Sunday, July 07, 2013

The Hero of Asiana Flight 214

Yesterday (Saturday, July 6, 2013) saw what could have been a true civil aviation disaster: the crash of Asiana Airlines flight 214 from Shanghai, China to San Francisco, California, via Seoul, South Korea. There were 307 passengers and crew aboard the aircraft. 305 are alive today to tell the harrowing tale of the final moments of flight and their miraculous survival.

Two sadly perished. They were Chinese teenagers Wang Linjia and Ye Mengyuan, both just sixteen years old. The two young women were coming to the United States for summer camp, on what (I'm assuming) was their first visit to our country. If either of their families ever happen upon this post, I hope they accept my sincere sympathies. As many as 182 others were injured in the crash, some severely.

Known details and evidence available to this point points to pilot error as the cause of the accident. In fairness to the aircrew, the investigation is just beginning and they might be absolved. I'm not an expert, just a layman aviation fan. There was a hero yesterday, but it wasn't a human.

Yesterday's hero was a Boeing 777-200ER, customer/line number 29171/553 ("553"), registration HL7742.

The 777 was introduced by Boeing Commercial Airplanes in the mid-1990s. The aircraft type made its first service flight with United Airlines on June 7, 1995. 1,113 of the planes have been delivered to customers as of June 2013. At the time of its introduction, the 777 was the largest twin-engine plane ever built, and still holds that claim to fame.

A little more than five years ago, I had the fortune to fly on one. I had to go to Denver on a business trip; at the time, there were no direct Pittsburgh-to-Denver flights. I opted for a United flight via Chicago-O'Hare as the Chicago-Denver leg was going to be on a Boeing 767; I don't often get to fly on wide-body aircraft as most of my air travel is domestic, short haul trips. (Aside: I'm also partial to United for their "Channel 9" - the inflight entertainment channel that you can listen in on the air-to-ground comms between the pilots and air traffic control. It's an awesome feature for the aviation buff!)

Well, our flight was delayed due to maintenance problems. United decided to substitute the aircraft with a 777 they had to reposition to Denver, so we had a 767 passenger load for a plane that would have been maybe two-thirds full into the 777 and filled barely half of it. The ground staff didn't even bother reprinting people's boarding passes & seat assignments - there was so much room, most people (myself included) had a row or most of a row to themselves. It's a fantastic aircraft. I can't wait to fly on one again, and the next time I have to fly internationally, I'm intentionally going to try and find a flight normally served by a 777.

553 made her first flight on February 2, 2005. By all measurements, she was a young aircraft. The final assembly of the Boeing 777 is completed in the company's Everett, Washington facility in the Seattle area. The factory is the world's largest building by volume. Planes built there depart from the adjacent Paine Field.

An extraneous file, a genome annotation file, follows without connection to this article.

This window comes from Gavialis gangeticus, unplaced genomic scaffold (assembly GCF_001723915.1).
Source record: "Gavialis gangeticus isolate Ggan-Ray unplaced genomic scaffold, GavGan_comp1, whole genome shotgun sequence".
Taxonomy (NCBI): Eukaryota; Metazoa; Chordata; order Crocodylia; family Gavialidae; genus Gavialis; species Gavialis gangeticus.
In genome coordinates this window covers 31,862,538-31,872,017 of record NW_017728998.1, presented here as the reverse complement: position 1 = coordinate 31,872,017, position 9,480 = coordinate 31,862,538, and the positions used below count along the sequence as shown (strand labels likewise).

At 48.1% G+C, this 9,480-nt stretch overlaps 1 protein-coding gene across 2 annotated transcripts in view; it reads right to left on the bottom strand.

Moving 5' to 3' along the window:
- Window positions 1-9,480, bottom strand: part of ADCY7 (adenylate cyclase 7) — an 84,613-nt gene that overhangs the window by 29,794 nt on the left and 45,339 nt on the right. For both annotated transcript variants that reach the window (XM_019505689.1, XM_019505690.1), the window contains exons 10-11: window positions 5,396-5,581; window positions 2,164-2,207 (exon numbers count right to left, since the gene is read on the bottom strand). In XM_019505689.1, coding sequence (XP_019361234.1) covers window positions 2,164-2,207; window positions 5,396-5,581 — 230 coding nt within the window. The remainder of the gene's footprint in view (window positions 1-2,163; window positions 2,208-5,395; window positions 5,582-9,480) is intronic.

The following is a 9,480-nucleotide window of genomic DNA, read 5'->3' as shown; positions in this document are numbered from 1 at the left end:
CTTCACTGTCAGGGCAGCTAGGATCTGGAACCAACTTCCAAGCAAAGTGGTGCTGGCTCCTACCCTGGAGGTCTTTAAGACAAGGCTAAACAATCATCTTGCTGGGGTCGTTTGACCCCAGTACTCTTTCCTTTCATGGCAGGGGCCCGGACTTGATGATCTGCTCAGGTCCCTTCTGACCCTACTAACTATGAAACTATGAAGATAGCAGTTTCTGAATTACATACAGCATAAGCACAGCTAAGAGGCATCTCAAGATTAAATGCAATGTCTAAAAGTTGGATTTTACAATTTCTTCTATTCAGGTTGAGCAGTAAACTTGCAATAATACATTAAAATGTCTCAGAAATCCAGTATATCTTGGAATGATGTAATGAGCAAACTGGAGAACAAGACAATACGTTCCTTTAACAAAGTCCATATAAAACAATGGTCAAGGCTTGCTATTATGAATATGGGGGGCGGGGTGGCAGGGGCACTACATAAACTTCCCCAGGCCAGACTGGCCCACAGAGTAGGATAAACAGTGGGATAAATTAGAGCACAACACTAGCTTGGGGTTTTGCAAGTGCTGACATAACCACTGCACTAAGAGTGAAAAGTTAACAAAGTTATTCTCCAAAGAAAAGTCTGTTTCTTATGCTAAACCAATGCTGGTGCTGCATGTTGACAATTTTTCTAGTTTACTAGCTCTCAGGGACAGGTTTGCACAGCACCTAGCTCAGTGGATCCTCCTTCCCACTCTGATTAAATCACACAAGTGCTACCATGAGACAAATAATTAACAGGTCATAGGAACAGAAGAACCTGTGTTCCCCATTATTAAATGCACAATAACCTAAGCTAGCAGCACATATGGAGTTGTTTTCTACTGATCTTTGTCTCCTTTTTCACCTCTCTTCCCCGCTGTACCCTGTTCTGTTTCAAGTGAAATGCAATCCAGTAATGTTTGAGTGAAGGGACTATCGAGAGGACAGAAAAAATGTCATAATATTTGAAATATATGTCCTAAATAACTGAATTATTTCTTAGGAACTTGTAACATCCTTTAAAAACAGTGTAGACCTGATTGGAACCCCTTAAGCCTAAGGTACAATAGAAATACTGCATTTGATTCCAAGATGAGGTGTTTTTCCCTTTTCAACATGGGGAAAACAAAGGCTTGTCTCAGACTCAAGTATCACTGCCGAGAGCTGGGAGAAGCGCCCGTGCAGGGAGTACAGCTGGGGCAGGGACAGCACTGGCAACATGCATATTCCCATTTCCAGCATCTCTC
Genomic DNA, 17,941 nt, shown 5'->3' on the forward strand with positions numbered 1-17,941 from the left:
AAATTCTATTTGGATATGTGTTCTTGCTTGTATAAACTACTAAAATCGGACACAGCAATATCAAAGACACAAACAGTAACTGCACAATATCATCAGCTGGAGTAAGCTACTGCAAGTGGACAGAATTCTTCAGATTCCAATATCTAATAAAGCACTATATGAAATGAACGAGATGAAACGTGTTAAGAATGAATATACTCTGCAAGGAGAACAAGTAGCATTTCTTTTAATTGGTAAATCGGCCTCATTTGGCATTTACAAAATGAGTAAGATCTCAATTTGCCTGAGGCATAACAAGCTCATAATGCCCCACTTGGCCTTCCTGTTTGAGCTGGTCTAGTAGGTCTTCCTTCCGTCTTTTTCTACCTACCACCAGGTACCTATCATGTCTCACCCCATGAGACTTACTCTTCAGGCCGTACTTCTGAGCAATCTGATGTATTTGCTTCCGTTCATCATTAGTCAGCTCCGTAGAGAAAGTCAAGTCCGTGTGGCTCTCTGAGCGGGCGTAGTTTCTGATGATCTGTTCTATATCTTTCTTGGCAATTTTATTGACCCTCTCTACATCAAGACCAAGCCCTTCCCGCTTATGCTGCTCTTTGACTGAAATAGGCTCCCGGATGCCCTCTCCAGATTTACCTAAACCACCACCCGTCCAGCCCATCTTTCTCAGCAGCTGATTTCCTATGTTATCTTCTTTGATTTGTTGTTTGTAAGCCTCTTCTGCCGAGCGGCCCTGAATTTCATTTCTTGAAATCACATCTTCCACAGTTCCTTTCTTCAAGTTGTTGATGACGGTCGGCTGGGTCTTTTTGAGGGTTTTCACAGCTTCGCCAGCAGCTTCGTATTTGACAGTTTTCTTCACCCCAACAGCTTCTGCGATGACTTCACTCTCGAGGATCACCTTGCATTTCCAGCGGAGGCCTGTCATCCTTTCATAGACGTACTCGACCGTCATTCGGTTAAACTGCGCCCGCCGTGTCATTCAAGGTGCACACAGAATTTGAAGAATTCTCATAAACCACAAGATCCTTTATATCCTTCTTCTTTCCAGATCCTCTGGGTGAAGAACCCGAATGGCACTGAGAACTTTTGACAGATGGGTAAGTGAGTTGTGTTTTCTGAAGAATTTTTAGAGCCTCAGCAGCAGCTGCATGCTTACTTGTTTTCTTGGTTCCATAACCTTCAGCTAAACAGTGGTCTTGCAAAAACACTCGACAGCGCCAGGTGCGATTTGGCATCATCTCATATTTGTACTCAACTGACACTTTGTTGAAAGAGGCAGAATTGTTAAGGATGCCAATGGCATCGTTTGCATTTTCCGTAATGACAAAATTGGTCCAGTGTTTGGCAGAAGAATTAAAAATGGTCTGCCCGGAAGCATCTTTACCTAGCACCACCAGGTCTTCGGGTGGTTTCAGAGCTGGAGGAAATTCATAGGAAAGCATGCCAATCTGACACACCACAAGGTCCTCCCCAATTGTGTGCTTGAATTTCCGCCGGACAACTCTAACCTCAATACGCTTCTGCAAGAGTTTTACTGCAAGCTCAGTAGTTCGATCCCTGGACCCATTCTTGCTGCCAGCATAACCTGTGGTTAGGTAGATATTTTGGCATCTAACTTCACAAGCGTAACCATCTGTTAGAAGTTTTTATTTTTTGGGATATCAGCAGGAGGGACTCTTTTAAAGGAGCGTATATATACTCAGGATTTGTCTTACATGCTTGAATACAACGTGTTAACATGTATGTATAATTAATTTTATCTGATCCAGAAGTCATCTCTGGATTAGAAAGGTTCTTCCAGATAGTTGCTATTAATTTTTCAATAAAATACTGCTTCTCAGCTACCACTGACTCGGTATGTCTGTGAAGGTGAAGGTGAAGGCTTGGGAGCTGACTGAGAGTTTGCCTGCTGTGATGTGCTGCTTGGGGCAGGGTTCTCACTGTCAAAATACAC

Prior to yesterday, there had just been two previous "hull loss" accidents involving 777s; accidents that resulted in the write-off or destruction of the aircraft. One of these was a cockpit fire while the aircraft was on the ground and at an airport gate. No one was injured.

The second was the crash of British Airways Flight 38 on approach to London's Heathrow Airport on January 17, 2008. That accident, involving the 777-200ER 30314/342 ("342"), was similar to the Asiana crash in that the plane hit the ground short of the runway during a failed landing. Its cause was determined to be fuel starvation caused by ice crystals in the fuel. The pilots, in that case, were helpless.

On British Airways Flight 38, there were 152 people aboard. All 152 survived.

Two in-flight, on approach accidents for the Boeing 777. 459 total people aboard. 457 survivors. That is incredible.

An amateur video of the Asiana crash has been obtained by CNN. You can clearly see 553's tail strike the ground and separate. Then, amidst the smoke and dust, you can see the fuselage and the starboard wing flip back up into the air down the field until the plane settled onto its belly. If you look at the pre-fire pictures of the aircraft, it came through the impact and aftermath amazingly intact.

Everybody aboard that plane who survived owes their life to that aircraft. Everybody aboard the 2008 crash owes the same.

To every engineer, draftsman, etc. who worked on the concept and design of the 777, to every man and woman who worked at Boeing suppliers building the components who went into both 342 and 553, to the hard-working men and women of Boeing Commercial Airplanes at Everett who formed every sheet metal panel, who fastened every bolt and rivet, who ran every wire - you are all to be saluted and commended.

I hope all of those men and women are smiling and filled with pride that when the lives of 459 people depended on their accomplishments, 457 of them were brought home. That's 99.56 percent, if you're counting. I'm sure all of them are saddened as I am at the loss of two passengers, but the products of their handiwork did all that could be expected of them and more in crashes.

Well done. So very, very well done.


  1. Anonymous10:05 AM

    A kind and fine post if there ever was one...


  2. This is awesome!



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